The light of the winter sun sublimates the marbles displayed in the gallery of the museum of the Acropolis of Athens almost deserted, this January morning. Dimitri Sarris, an avid tour guide, walks past these authentic fragments carved in the 5th century BCE, lined with fake white castings. They form a real-size reconstruction of the 160-meter frieze that decorated the Parthenon, the famous temple that dominates the heights of Athens.
Dimitri Sarris points to the inscription “BM”, for “British Museum”, under each of the fake casts exhibited. Impossible, for the few visitors, to escape this detail… A way of insisting on a fact: many real marbles are exhibited far from here, in this London museum which holds more than 75 meters of the original frieze, as well as other sculptures from the Parthenon. For forty years, Athens has been demanding the full restitution of these marbles, detached from the ancient temple in 1802 by the British ambassador Lord Elgin. The Acropolis Museum was even erected in 2009 in the hope of their return, in response to the unofficial argument of the British who judged that Athens did not have a suitable place to house the friezes.
Between its glass walls, everything recalls the British “looting” of these marbles by Lord Elgin, according to the Greeks, who “stole” them when the country was under Ottoman occupation. But according to London, they were acquired “legally” at the time, from the authorities of the empire. “These sculptures must be brought together because they form a whole, exclaims Dimitri Sarris. They have their place in this museum which can accommodate them, next to the temple to which they belong.” Through the glass window of the museum, the guide points a finger, just 600 meters away, to the boneless Parthenon – the most visited monument in Greece, which has survived the ages.
In early January, the American agency Bloomberg mentioned a possible “long-term loan” of the marbles by the United Kingdom, in exchange for other Greek antiquities, fueling the illusion of a repatriation of these sculptures. The British Secretary of State for Culture, Michelle Donelan, definitively put an end to speculation, as of January 11, by affirming that the Parthenon marbles exhibited at the British Museum “belong to the United Kingdom”.
A forty-year struggle
“There were contradictory statements and a media frenzy,” reacts historian Kris Tytgat, an archaeologist specializing in ancient Greece, who never believed in an immediate restitution of the marbles. A return of these sculptures in the form of a loan “will never be accepted by Greece”, assures the expert, also president of the International Association for the Reunification of the Sculptures of the Parthenon. For Athens, this would amount to recognizing the ownership of the United Kingdom on these marbles. It would also be abandoning a fierce political fight for unconditional restitution, initiated in 1983, and very popular in public opinion.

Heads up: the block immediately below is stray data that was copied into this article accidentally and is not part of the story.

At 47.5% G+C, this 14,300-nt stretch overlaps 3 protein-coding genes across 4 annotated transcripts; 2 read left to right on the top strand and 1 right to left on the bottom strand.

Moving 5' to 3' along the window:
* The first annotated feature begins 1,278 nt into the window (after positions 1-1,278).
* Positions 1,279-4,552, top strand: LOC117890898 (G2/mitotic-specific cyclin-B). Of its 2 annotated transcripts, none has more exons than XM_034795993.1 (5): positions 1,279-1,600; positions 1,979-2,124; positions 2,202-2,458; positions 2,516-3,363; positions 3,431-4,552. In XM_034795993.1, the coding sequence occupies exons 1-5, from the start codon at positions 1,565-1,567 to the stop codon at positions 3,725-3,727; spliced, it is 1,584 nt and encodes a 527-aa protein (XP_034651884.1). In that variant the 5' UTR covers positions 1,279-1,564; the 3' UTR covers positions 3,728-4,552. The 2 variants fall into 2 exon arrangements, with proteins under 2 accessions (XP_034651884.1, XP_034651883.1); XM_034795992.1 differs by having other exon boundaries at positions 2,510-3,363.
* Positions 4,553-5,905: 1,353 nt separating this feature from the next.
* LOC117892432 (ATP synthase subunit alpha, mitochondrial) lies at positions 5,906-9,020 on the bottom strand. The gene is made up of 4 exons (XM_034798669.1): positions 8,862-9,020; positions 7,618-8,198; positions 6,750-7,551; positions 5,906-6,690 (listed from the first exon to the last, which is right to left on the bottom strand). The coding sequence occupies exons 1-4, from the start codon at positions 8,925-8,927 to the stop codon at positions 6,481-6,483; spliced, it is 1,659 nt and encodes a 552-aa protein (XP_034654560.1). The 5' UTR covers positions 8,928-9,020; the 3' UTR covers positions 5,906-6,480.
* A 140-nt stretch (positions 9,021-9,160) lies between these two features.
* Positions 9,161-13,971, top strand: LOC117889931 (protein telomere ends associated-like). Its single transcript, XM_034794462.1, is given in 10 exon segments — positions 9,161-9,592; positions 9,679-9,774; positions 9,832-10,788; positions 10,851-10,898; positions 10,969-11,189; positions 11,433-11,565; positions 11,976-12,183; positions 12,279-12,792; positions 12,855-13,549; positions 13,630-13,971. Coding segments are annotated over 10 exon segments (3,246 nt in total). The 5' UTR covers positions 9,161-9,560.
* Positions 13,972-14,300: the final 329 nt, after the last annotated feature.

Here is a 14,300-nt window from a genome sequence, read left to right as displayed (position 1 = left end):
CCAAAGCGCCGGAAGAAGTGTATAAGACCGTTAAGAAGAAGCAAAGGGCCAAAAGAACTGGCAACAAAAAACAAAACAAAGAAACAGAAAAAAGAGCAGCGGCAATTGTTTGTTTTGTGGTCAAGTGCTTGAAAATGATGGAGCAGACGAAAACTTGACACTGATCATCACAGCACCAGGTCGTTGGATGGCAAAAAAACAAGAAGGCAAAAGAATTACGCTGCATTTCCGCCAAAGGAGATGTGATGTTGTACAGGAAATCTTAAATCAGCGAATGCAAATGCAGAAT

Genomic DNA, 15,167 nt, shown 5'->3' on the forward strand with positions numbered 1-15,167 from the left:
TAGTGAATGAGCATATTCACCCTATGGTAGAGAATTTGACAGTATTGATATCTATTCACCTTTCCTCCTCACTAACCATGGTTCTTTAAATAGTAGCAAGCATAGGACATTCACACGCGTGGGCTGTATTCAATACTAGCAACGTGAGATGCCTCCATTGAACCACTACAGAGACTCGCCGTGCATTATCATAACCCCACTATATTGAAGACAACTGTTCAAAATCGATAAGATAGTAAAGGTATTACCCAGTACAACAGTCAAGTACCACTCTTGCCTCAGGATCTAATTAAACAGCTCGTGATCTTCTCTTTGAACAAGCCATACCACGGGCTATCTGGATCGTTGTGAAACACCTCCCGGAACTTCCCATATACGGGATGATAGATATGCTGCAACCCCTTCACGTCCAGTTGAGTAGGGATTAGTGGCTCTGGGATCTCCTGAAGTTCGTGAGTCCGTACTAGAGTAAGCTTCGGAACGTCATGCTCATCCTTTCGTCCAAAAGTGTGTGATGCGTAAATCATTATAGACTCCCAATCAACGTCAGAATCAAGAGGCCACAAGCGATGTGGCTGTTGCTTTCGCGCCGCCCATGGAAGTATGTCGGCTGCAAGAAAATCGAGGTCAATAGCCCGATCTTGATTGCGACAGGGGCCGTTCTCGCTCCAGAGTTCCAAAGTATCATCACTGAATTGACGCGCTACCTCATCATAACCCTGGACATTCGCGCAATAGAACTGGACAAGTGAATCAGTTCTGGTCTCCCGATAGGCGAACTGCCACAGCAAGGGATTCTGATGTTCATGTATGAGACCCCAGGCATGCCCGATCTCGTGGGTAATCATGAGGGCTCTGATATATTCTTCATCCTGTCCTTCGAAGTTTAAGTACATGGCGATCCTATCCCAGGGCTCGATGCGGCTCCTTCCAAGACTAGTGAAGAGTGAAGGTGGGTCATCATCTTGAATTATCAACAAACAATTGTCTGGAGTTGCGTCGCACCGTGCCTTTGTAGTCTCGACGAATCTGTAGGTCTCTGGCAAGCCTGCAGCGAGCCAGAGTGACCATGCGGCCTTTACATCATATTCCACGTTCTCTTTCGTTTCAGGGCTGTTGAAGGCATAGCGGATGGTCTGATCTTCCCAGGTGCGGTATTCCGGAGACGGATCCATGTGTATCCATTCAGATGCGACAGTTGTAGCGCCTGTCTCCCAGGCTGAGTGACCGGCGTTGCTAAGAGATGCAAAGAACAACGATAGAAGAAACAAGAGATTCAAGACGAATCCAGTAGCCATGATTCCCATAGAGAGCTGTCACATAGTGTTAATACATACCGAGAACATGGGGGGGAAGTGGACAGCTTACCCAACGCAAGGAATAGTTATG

A large part of the Greeks also perceived these rumors in the press in January as a political stunt from the right. The objective: to win votes a few months before the legislative election, which is to be held this summer. Right-wing Prime Minister Kyriakos Mitsotakis himself said: “If Greek citizens still believe in us, I think we will achieve this goal [NDLR : le retour des marbres] after the elections.”
For Omorfia, an Athenian who followed the case, “the issue of marbles is used by all politicians, nothing new!” Tired, she no longer believes in their return: “There are endless discussions. Greece built the Acropolis museum to repatriate these sculptures, it was an opportunity, but nothing happened…”
London does not want to open the “Pandora’s box”
For the United Kingdom, a return of the friezes “would open Pandora’s box” recalled the British Secretary of State for Culture. The act would set a precedent for the return to their countries of origin of other cultural property on display in UK museums. However, the British Museum alone has more than seven million objects from all continents. And if it holds the major part of the frieze of the Parthenon, other fragments are also scattered in France – at the Louvre, which refused to react on the question -, in Germany, in Denmark, in the Vatican, or in Germany . The debate therefore goes beyond the Greek-British dispute.
Should Western museums return works of art? “Certainly, answers Despina Koutsoumba, the president of the Association of Greek Archaeologists. The British Museum, like the Louvre, are colonial museums where any exhibited treasure has been stolen or taken away without clear authorization. The works must be returned, placed in their original contexts. If museums want foreign collections, there are temporary exhibitions!”
The archaeologist welcomes the “progress” made worldwide in recent years, such as the recent restitution of objects acquired in a colonial context. Thus, in 2021, France returned to Benin 26 works from the royal treasures of Abomey, carried away by colonial troops in 1892. In December, Germany handed over to Nigeria twenty bronzes, looted, them, in 1897. But many of cultural objects in Western national museums are in the public domain, and often remain protected. A British law of 1963 prohibits the British Museum from selling or transferring any object from its collections. The marbles are not about to return to Athens.